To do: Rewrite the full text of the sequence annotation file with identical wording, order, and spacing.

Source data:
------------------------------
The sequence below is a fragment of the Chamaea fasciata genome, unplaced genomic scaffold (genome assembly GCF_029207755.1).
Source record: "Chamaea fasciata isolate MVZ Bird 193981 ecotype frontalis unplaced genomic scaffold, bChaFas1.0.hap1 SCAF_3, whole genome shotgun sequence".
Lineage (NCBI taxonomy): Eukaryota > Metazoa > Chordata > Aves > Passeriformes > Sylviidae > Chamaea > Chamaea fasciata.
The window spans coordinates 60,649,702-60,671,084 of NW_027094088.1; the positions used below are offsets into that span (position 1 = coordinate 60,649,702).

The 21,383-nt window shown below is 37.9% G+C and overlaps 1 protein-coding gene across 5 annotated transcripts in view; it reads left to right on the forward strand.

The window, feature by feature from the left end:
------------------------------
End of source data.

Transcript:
The sequence below is a fragment of the Chamaea fasciata genome, unplaced genomic scaffold (genome assembly GCF_029207755.1).
Source record: "Chamaea fasciata isolate MVZ Bird 193981 ecotype frontalis unplaced genomic scaffold, bChaFas1.0.hap1 SCAF_3, whole genome shotgun sequence".
Lineage (NCBI taxonomy): Eukaryota > Metazoa > Chordata > Aves > Passeriformes > Sylviidae > Chamaea > Chamaea fasciata.
The window spans coordinates 60,649,702-60,671,084 of NW_027094088.1; the positions used below are offsets into that span (position 1 = coordinate 60,649,702).

The 21,383-nt window shown below is 37.9% G+C and overlaps 1 protein-coding gene across 5 annotated transcripts in view; it reads left to right on the forward strand.

The window, feature by feature from the left end: